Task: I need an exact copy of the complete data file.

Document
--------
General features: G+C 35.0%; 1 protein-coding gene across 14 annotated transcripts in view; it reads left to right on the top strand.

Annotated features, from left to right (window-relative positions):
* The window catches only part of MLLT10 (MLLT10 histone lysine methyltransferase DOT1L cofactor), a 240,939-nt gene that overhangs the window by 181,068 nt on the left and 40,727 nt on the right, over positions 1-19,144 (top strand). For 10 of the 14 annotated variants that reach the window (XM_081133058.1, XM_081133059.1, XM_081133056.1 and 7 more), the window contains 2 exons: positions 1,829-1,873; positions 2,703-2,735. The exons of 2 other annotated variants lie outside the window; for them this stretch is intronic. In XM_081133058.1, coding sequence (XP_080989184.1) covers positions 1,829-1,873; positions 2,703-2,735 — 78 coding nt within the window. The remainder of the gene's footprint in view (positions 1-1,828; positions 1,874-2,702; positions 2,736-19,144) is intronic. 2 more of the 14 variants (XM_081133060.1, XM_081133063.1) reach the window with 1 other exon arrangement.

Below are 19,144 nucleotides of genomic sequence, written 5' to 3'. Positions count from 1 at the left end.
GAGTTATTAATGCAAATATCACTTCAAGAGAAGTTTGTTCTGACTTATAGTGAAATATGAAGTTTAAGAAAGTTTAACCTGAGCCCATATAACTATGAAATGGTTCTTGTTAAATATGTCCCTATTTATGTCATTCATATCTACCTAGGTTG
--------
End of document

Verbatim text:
General features: G+C 35.0%; 1 protein-coding gene across 14 annotated transcripts in view; it reads left to right on the top strand.

Annotated features, from left to right (window-relative positions):
* The window catches only part of MLLT10 (MLLT10 histone lysine methyltransferase DOT1L cofactor), a 240,939-nt gene that overhangs the window by 181,068 nt on the left and 40,727 nt on the right, over positions 1-19,144 (top strand). For 10 of the 14 annotated variants that reach the window (XM_081133058.1, XM_081133059.1, XM_081133056.1 and 7 more), the window contains 2 exons: positions 1,829-1,873; positions 2,703-2,735. The exons of 2 other annotated variants lie outside the window; for them this stretch is intronic. In XM_081133058.1, coding sequence (XP_080989184.1) covers positions 1,829-1,873; positions 2,703-2,735 — 78 coding nt within the window. The remainder of the gene's footprint in view (positions 1-1,828; positions 1,874-2,702; positions 2,736-19,144) is intronic. 2 more of the 14 variants (XM_081133060.1, XM_081133063.1) reach the window with 1 other exon arrangement.

Below are 19,144 nucleotides of genomic sequence, written 5' to 3'. Positions count from 1 at the left end.
GAGTTATTAATGCAAATATCACTTCAAGAGAAGTTTGTTCTGACTTATAGTGAAATATGAAGTTTAAGAAAGTTTAACCTGAGCCCATATAACTATGAAATGGTTCTTGTTAAATATGTCCCTATTTATGTCATTCATATCTACCTAGGTTG